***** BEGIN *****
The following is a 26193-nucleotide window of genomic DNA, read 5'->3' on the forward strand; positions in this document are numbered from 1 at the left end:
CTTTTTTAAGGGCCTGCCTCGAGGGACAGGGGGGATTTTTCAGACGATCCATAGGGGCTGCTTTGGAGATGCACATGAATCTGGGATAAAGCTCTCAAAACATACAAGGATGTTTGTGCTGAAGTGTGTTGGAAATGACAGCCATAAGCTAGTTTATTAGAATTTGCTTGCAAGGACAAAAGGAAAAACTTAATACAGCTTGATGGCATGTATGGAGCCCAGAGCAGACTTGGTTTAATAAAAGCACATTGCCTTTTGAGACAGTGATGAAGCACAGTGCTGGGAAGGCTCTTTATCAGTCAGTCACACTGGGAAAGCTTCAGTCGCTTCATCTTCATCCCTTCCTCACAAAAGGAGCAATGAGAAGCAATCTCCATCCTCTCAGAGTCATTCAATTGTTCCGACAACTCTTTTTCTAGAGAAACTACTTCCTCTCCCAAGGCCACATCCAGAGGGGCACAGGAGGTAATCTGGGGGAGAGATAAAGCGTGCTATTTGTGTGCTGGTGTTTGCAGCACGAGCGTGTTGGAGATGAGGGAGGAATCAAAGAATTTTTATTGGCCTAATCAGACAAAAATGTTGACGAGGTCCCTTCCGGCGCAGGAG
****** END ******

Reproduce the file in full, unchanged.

The following is a 26193-nucleotide window of genomic DNA, read 5'->3' on the forward strand; positions in this document are numbered from 1 at the left end:
CTTTTTTAAGGGCCTGCCTCGAGGGACAGGGGGGATTTTTCAGACGATCCATAGGGGCTGCTTTGGAGATGCACATGAATCTGGGATAAAGCTCTCAAAACATACAAGGATGTTTGTGCTGAAGTGTGTTGGAAATGACAGCCATAAGCTAGTTTATTAGAATTTGCTTGCAAGGACAAAAGGAAAAACTTAATACAGCTTGATGGCATGTATGGAGCCCAGAGCAGACTTGGTTTAATAAAAGCACATTGCCTTTTGAGACAGTGATGAAGCACAGTGCTGGGAAGGCTCTTTATCAGTCAGTCACACTGGGAAAGCTTCAGTCGCTTCATCTTCATCCCTTCCTCACAAAAGGAGCAATGAGAAGCAATCTCCATCCTCTCAGAGTCATTCAATTGTTCCGACAACTCTTTTTCTAGAGAAACTACTTCCTCTCCCAAGGCCACATCCAGAGGGGCACAGGAGGTAATCTGGGGGAGAGATAAAGCGTGCTATTTGTGTGCTGGTGTTTGCAGCACGAGCGTGTTGGAGATGAGGGAGGAATCAAAGAATTTTTATTGGCCTAATCAGACAAAAATGTTGACGAGGTCCCTTCCGGCGCAGGAG